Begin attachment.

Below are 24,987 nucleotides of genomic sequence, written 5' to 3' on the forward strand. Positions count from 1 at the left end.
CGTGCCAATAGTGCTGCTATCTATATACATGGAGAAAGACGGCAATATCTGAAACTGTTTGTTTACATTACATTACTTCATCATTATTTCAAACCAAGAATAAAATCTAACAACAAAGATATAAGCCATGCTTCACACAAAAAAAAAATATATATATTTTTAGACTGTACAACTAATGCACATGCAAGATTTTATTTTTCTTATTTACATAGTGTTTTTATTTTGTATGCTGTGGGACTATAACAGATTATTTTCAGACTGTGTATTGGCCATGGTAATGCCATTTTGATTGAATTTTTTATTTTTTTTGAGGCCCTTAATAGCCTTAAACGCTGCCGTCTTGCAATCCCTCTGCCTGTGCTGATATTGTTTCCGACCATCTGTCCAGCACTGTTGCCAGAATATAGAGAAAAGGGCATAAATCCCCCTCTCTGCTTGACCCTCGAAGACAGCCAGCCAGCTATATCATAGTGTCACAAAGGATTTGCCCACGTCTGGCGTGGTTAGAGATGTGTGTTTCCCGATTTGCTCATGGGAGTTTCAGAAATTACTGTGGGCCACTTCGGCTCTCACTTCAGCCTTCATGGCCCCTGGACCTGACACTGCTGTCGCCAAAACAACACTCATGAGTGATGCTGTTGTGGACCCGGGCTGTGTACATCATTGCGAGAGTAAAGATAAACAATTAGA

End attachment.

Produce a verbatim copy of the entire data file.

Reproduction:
Below are 24,987 nucleotides of genomic sequence, written 5' to 3' on the forward strand. Positions count from 1 at the left end.
CGTGCCAATAGTGCTGCTATCTATATACATGGAGAAAGACGGCAATATCTGAAACTGTTTGTTTACATTACATTACTTCATCATTATTTCAAACCAAGAATAAAATCTAACAACAAAGATATAAGCCATGCTTCACACAAAAAAAAAATATATATATTTTTAGACTGTACAACTAATGCACATGCAAGATTTTATTTTTCTTATTTACATAGTGTTTTTATTTTGTATGCTGTGGGACTATAACAGATTATTTTCAGACTGTGTATTGGCCATGGTAATGCCATTTTGATTGAATTTTTTATTTTTTTTGAGGCCCTTAATAGCCTTAAACGCTGCCGTCTTGCAATCCCTCTGCCTGTGCTGATATTGTTTCCGACCATCTGTCCAGCACTGTTGCCAGAATATAGAGAAAAGGGCATAAATCCCCCTCTCTGCTTGACCCTCGAAGACAGCCAGCCAGCTATATCATAGTGTCACAAAGGATTTGCCCACGTCTGGCGTGGTTAGAGATGTGTGTTTCCCGATTTGCTCATGGGAGTTTCAGAAATTACTGTGGGCCACTTCGGCTCTCACTTCAGCCTTCATGGCCCCTGGACCTGACACTGCTGTCGCCAAAACAACACTCATGAGTGATGCTGTTGTGGACCCGGGCTGTGTACATCATTGCGAGAGTAAAGATAAACAATTAGA